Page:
The emergence of regional groups of experts on climate change (Greeks) illustrates the possibility of collectively producing territorial climate information by combining complementary disciplines and expertise. Energy, agriculture, health, urban environments: other examples demonstrate, at varying degrees of maturity, such potential, in multiple sectors. However, many scientific, technical and organizational challenges limit the scaling up of such a dynamic. The implementation of effective adaptation can only be achieved at the cost of the development of these climate services, backed by climate models.

Progress in climate modelling, a crucial issue

Concentrating the highest technology available and based on decades of scientific developments in a highly collaborative framework, numerical climate models are essential tools for understanding and anticipating climate impacts and risks. Initially developed in a research framework for the needs of large-scale modeling and to improve understanding of climate change, they are our country’s key assets for implementing climate services. But in order to better use them for these new needs and feed climate action with relevant information, it is essential to continue to advance them on the scientific and technical levels.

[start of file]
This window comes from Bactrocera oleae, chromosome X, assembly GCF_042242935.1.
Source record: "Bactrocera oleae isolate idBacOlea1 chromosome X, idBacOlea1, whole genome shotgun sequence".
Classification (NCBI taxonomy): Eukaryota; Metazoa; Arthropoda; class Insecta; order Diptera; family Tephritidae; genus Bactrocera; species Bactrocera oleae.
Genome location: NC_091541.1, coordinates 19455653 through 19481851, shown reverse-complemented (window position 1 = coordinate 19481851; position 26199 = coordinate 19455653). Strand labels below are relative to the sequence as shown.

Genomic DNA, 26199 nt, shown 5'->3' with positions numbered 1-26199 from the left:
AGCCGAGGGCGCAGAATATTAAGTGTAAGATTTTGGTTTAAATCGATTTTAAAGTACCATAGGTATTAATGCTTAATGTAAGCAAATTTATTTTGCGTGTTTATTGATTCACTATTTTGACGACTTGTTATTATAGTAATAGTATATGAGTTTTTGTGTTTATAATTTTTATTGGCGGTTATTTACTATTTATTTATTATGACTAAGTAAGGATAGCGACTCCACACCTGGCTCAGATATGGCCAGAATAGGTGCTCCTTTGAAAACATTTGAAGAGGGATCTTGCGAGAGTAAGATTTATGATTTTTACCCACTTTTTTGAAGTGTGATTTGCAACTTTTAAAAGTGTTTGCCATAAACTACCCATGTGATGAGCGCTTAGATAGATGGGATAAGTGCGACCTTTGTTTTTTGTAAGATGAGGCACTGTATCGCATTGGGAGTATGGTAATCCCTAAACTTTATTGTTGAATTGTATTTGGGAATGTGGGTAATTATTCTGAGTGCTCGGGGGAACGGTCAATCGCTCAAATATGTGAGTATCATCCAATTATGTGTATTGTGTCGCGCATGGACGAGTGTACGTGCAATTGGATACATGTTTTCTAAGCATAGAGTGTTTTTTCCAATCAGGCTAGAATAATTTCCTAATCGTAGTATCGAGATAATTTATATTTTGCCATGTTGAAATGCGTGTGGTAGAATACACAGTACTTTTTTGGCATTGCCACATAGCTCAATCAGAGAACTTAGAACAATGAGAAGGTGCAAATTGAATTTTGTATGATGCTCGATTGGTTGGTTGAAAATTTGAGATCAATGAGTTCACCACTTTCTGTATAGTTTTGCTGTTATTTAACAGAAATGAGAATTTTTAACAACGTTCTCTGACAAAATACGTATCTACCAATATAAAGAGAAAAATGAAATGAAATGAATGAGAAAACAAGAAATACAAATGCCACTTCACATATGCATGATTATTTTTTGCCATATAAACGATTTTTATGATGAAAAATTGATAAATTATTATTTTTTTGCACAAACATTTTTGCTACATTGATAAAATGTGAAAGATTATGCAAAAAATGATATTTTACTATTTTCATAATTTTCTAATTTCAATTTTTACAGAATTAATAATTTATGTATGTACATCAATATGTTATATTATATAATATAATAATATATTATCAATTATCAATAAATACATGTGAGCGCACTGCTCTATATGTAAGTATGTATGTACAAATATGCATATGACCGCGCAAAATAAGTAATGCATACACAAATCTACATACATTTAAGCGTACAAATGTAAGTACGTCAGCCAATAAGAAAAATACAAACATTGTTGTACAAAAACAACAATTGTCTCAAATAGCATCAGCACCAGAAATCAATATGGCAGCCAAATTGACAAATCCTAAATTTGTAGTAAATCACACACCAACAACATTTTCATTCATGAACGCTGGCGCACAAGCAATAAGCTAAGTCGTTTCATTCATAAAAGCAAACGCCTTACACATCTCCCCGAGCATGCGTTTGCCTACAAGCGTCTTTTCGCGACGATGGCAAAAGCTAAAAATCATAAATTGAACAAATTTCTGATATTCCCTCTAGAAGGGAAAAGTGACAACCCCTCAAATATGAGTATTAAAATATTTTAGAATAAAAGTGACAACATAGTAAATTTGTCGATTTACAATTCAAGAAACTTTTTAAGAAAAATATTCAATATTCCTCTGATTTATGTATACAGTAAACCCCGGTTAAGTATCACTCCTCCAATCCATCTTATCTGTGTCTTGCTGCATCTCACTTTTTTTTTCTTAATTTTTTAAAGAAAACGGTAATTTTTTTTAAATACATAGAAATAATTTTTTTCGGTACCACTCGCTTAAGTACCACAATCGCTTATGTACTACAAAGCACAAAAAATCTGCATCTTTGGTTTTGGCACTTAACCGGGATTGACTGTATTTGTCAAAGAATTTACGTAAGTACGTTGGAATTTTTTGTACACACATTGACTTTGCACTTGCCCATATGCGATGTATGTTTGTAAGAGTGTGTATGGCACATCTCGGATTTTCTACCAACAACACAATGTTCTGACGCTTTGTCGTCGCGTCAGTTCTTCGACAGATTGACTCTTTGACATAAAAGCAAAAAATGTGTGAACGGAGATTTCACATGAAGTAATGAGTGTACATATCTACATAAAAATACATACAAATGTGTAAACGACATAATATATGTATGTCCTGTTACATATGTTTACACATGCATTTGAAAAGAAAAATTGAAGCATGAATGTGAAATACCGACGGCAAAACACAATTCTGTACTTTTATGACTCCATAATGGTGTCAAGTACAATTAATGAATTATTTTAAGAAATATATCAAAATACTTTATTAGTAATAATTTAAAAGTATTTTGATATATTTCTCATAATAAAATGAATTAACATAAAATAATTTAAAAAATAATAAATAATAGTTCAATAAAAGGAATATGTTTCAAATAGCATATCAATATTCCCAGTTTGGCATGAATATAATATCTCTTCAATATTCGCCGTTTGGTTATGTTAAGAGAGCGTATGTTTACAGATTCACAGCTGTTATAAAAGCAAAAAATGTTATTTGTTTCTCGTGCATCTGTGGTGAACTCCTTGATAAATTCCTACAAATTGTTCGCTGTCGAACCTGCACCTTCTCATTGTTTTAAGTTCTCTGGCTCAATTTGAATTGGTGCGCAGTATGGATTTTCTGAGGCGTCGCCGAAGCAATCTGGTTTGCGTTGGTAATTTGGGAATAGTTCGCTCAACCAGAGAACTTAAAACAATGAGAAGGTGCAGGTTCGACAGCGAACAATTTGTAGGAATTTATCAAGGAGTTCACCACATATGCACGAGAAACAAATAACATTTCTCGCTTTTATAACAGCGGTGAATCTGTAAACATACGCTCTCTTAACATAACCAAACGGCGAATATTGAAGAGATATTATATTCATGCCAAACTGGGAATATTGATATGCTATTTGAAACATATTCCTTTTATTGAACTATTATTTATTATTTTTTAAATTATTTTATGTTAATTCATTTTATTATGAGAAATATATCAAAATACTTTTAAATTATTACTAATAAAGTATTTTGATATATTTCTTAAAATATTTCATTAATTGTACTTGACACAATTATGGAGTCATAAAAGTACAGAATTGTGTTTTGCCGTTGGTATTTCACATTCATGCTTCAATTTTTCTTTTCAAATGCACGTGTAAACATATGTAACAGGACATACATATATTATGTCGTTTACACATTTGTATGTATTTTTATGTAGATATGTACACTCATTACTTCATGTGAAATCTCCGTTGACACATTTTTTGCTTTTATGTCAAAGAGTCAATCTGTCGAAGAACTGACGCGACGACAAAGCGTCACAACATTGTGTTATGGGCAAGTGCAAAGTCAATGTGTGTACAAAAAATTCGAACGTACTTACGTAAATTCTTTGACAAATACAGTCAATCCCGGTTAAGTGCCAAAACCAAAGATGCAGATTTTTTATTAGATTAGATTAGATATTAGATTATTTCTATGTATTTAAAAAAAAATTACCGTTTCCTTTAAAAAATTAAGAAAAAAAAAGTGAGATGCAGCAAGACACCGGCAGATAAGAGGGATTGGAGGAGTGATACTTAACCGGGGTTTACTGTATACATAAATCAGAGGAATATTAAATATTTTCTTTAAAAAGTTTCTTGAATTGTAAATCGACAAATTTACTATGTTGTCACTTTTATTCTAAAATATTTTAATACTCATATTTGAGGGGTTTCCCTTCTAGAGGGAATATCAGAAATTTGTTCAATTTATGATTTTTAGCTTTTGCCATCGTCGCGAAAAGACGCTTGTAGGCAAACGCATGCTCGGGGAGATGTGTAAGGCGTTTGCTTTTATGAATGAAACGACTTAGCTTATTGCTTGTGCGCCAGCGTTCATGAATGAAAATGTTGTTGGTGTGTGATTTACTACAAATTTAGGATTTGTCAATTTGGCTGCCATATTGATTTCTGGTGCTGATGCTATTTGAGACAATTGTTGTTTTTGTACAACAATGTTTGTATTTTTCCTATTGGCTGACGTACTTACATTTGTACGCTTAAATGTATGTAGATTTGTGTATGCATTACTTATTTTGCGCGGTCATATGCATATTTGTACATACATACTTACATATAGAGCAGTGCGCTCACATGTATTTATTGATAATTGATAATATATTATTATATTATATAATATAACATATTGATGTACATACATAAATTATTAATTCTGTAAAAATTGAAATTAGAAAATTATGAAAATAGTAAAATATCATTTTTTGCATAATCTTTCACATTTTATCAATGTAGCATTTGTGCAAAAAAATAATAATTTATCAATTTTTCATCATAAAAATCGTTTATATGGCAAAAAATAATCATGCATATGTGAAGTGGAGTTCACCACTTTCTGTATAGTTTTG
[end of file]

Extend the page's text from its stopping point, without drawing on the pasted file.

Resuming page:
Indeed, the current climate modeling tools do not yet allow fine characterization of the speed and scale of climate change of the most extreme phenomena operating at the local scale (heat waves, intense precipitation, combination of extremes), or the link between the water cycle, carbon and other critical elements for the habitability of environments. Physical representations of small-scale processes must also progress, as well as those of the impact of these processes on large-scale ones. The integration of new components of the climate system, such as the polar caps, must also be carried out in order to anticipate the rise in sea level and the impact of interactions with atmospheric and oceanic processes on the local sea level, for example during storms or cyclones.